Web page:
Three Questions to Discover Your Gifts

One of my greatest natural gifts is prudence; I have a natural inclination for structure and organization as well as an ability to get things done. My other greatest natural gift is leadership energy which is manifested in my competitive nature, ability to take charge, and expectation for success. I’ve known these things about myself for most of my life, but it wasn’t until a few years ago that I began using these strengths to bring growth to certain areas of my life, helping me thrive in the environment and role the Lord has placed me in. It feels great to know what the Lord has designed me for.


Even if you’re not sure about your own natural gifts, there is still probably a part of you that wants to thrive in this same manner. I believe the Lord puts the desire to understand our own natural abilities within us so we’ll work to maximize the talents that He’s given us. In today’s post, I want to share some tips with you to help you discover your natural gifts and talents.


What practical and natural gifts do you have that can significantly impact your church or organization? The gifts we possess make up a large part of our personality. My giftings are the things that come naturally to me. I've received my giftings partially from my DNA, but they were also developed during my early years of childhood as I learned to interact with the world around me.


Paul challenges us not to neglect our gifts; or, in other words, he tells us not to fail to use our gifts for the benefit of others. In Romans Chapter 12, Paul appeals to the members of the congregation in Rome to use their abilities to benefit those around them. Our gifts are available to use in administrating, teaching, serving, encouraging, exhorting, ministering, helping, leading, as well as many other areas.


What natural gifts and abilities do you have and how can those gifts be used in a way that will bring honor and glory to God? You must also consider how your gifts can produce life-giving fulfillment as well as positive results in the church or the organization in which you serve. Think about the things that you naturally do well. Just as importantly, what do you struggle to do and find yourself spending unnecessary time and energy on? In other words, what are your strengths and what are your weaknesses?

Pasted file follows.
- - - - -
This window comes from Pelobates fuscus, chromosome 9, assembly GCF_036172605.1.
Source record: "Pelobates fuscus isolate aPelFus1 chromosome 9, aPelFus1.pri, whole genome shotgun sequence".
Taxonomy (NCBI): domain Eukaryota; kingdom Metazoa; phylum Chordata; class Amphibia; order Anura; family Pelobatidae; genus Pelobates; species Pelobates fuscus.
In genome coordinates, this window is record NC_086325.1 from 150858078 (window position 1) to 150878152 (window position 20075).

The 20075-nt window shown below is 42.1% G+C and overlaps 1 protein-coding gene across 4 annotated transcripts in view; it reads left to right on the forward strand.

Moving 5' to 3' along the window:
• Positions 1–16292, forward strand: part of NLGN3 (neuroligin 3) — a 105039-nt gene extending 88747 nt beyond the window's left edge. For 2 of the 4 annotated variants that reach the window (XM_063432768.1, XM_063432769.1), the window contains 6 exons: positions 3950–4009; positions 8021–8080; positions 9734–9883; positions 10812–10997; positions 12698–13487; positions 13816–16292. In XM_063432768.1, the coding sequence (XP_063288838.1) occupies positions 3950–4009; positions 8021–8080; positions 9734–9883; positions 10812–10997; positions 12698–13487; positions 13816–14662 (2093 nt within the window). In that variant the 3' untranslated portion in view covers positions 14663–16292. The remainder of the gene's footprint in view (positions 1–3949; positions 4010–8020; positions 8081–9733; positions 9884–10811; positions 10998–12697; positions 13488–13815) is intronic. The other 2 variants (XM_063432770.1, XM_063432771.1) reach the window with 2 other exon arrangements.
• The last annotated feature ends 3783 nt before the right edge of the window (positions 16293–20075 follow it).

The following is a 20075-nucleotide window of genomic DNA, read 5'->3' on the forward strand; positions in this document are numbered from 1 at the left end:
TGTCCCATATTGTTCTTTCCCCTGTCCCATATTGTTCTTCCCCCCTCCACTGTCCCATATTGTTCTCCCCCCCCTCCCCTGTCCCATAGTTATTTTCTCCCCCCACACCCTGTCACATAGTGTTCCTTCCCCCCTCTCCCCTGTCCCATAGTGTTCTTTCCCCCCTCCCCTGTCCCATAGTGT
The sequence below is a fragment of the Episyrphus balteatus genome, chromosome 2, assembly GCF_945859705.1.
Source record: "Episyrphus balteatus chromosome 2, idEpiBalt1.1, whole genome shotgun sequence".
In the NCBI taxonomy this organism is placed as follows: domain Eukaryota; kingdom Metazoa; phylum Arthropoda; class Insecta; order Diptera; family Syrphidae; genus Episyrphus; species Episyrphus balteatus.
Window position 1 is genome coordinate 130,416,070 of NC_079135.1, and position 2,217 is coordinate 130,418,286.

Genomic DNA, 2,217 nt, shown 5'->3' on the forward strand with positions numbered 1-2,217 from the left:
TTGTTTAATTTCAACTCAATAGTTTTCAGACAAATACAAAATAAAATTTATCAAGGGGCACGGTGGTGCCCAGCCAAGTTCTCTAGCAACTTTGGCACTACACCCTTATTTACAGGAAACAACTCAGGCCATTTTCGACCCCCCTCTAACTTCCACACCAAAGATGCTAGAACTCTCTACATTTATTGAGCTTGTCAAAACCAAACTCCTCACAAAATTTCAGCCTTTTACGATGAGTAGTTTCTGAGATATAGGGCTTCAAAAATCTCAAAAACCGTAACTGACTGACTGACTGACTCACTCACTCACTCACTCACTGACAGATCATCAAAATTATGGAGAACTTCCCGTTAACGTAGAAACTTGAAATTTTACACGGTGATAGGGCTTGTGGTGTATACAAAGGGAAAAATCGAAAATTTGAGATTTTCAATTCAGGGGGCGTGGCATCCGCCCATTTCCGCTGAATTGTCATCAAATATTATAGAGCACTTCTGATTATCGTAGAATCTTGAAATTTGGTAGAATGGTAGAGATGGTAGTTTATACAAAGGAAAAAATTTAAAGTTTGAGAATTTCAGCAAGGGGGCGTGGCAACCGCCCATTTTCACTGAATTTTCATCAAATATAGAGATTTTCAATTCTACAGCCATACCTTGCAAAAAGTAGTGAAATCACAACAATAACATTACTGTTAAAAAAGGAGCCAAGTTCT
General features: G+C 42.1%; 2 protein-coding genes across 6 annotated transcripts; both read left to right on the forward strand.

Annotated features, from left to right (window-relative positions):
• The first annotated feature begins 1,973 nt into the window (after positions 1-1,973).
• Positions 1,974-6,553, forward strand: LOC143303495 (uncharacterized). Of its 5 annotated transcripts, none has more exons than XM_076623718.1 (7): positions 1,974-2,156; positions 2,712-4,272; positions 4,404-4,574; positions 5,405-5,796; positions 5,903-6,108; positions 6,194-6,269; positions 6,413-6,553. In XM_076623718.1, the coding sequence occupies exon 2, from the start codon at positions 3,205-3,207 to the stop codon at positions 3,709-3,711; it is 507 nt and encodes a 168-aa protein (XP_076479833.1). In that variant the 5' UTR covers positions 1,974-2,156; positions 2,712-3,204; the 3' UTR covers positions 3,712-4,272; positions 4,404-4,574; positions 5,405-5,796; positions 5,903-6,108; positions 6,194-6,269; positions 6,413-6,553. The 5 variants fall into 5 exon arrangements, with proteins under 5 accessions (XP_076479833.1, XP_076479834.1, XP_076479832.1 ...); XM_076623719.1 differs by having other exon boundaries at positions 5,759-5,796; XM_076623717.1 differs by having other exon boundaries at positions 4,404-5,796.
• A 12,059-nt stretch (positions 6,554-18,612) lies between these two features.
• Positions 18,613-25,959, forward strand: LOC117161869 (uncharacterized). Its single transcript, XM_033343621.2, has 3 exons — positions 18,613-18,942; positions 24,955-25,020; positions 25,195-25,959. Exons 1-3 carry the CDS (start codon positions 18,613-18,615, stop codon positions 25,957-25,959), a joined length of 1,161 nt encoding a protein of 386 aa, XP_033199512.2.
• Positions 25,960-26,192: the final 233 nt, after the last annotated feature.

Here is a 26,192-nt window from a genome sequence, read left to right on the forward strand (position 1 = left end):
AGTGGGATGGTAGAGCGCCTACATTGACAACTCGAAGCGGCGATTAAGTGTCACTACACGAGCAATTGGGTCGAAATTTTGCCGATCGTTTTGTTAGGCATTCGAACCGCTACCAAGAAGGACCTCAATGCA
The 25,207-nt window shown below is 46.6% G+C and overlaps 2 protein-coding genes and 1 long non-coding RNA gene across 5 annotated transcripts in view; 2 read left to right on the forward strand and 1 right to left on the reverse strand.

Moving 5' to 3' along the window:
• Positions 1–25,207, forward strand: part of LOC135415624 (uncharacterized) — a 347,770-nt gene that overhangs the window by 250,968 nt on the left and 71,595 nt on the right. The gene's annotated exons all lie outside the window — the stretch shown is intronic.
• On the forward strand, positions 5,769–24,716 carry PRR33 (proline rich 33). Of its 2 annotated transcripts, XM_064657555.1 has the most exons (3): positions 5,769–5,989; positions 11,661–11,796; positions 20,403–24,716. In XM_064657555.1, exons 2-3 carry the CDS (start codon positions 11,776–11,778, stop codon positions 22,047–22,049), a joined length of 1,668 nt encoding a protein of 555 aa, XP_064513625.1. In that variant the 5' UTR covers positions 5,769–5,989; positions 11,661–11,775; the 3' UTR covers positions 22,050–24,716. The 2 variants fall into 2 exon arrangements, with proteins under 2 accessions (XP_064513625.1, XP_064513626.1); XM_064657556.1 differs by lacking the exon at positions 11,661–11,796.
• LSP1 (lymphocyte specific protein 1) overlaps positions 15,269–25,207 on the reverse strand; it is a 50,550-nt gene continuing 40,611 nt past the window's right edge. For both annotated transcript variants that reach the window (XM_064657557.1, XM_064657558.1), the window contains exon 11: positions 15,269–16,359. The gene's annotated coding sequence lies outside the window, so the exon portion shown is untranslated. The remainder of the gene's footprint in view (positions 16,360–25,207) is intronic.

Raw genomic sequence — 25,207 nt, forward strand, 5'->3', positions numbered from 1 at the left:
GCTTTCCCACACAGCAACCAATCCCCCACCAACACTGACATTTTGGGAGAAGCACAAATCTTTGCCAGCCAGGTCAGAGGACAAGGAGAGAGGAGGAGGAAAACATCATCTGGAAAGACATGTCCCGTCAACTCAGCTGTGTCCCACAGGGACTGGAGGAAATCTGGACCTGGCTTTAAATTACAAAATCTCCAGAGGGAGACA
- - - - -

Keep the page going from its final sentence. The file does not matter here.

It takes a tremendous amount of humility to focus on your unique giftings because you must acknowledge the things that you don’t do well. You must be able to recognize your imperfections. No one likes to admit to their weaknesses, but we all have them. It’s important that you become aware of the things you do well and the things you struggle with in order to increase your authenticity and effectiveness as a leader. When you recognize your strengths and weaknesses and admit to them, you become true to yourself as well as others. Recognizing your own abilities also creates opportunities for other people to openly acknowledge their strengths and weaknesses and operate in their giftings.


Think about what the Lord has equipped you to do. I encourage you to be honest and ask yourself the following questions. Make sure you write your answers down to get the full benefit of this exercise.


1. What do you enjoy doing?


Your answer to this question should come easily. Do you enjoy leading? Do you enjoy serving, encouraging people, assisting other leaders, exhorting, counseling, brainstorming? Do you enjoy figuring out why something isn't working so that you can make it better? Think about the tasks that bring you joy at work or in ministry.